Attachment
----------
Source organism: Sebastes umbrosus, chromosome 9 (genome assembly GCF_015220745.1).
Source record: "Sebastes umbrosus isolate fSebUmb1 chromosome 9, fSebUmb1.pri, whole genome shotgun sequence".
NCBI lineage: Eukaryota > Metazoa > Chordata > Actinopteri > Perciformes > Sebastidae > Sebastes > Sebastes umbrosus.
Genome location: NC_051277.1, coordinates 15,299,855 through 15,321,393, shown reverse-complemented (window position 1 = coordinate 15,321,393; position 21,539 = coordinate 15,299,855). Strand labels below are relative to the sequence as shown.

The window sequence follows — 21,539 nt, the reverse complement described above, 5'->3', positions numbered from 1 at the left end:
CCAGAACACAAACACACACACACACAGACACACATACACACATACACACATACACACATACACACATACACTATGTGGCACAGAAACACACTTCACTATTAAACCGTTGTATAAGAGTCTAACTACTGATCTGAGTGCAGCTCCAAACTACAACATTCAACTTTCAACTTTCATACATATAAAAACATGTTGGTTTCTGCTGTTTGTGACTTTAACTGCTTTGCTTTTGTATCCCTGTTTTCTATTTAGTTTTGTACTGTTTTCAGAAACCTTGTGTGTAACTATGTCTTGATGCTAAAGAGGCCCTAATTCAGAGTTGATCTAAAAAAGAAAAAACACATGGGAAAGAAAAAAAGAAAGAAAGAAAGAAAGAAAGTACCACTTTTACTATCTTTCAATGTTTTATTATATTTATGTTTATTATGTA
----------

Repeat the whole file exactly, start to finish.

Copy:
Source organism: Sebastes umbrosus, chromosome 9 (genome assembly GCF_015220745.1).
Source record: "Sebastes umbrosus isolate fSebUmb1 chromosome 9, fSebUmb1.pri, whole genome shotgun sequence".
NCBI lineage: Eukaryota > Metazoa > Chordata > Actinopteri > Perciformes > Sebastidae > Sebastes > Sebastes umbrosus.
Genome location: NC_051277.1, coordinates 15,299,855 through 15,321,393, shown reverse-complemented (window position 1 = coordinate 15,321,393; position 21,539 = coordinate 15,299,855). Strand labels below are relative to the sequence as shown.

The window sequence follows — 21,539 nt, the reverse complement described above, 5'->3', positions numbered from 1 at the left end:
CCAGAACACAAACACACACACACACAGACACACATACACACATACACACATACACACATACACACATACACTATGTGGCACAGAAACACACTTCACTATTAAACCGTTGTATAAGAGTCTAACTACTGATCTGAGTGCAGCTCCAAACTACAACATTCAACTTTCAACTTTCATACATATAAAAACATGTTGGTTTCTGCTGTTTGTGACTTTAACTGCTTTGCTTTTGTATCCCTGTTTTCTATTTAGTTTTGTACTGTTTTCAGAAACCTTGTGTGTAACTATGTCTTGATGCTAAAGAGGCCCTAATTCAGAGTTGATCTAAAAAAGAAAAAACACATGGGAAAGAAAAAAAGAAAGAAAGAAAGAAAGAAAGTACCACTTTTACTATCTTTCAATGTTTTATTATATTTATGTTTATTATGTA